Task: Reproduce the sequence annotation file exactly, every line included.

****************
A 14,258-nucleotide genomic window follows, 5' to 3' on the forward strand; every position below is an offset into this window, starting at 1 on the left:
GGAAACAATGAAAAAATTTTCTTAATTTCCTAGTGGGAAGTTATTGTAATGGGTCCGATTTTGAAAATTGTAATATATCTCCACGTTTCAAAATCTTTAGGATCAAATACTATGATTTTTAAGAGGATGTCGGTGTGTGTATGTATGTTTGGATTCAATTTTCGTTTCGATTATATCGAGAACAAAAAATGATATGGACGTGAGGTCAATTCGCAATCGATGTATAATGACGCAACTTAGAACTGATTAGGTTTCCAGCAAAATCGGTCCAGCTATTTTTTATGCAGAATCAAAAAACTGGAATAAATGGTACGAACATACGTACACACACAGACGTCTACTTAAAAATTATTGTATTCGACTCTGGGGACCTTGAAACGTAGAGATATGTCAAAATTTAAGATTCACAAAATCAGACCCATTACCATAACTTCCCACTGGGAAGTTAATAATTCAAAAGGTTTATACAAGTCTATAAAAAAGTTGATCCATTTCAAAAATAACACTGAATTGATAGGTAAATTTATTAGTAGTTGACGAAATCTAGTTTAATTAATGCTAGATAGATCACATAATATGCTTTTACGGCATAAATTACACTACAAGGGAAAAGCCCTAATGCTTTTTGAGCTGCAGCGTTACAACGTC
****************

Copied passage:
A 14,258-nucleotide genomic window follows, 5' to 3' on the forward strand; every position below is an offset into this window, starting at 1 on the left:
GGAAACAATGAAAAAATTTTCTTAATTTCCTAGTGGGAAGTTATTGTAATGGGTCCGATTTTGAAAATTGTAATATATCTCCACGTTTCAAAATCTTTAGGATCAAATACTATGATTTTTAAGAGGATGTCGGTGTGTGTATGTATGTTTGGATTCAATTTTCGTTTCGATTATATCGAGAACAAAAAATGATATGGACGTGAGGTCAATTCGCAATCGATGTATAATGACGCAACTTAGAACTGATTAGGTTTCCAGCAAAATCGGTCCAGCTATTTTTTATGCAGAATCAAAAAACTGGAATAAATGGTACGAACATACGTACACACACAGACGTCTACTTAAAAATTATTGTATTCGACTCTGGGGACCTTGAAACGTAGAGATATGTCAAAATTTAAGATTCACAAAATCAGACCCATTACCATAACTTCCCACTGGGAAGTTAATAATTCAAAAGGTTTATACAAGTCTATAAAAAAGTTGATCCATTTCAAAAATAACACTGAATTGATAGGTAAATTTATTAGTAGTTGACGAAATCTAGTTTAATTAATGCTAGATAGATCACATAATATGCTTTTACGGCATAAATTACACTACAAGGGAAAAGCCCTAATGCTTTTTGAGCTGCAGCGTTACAACGTC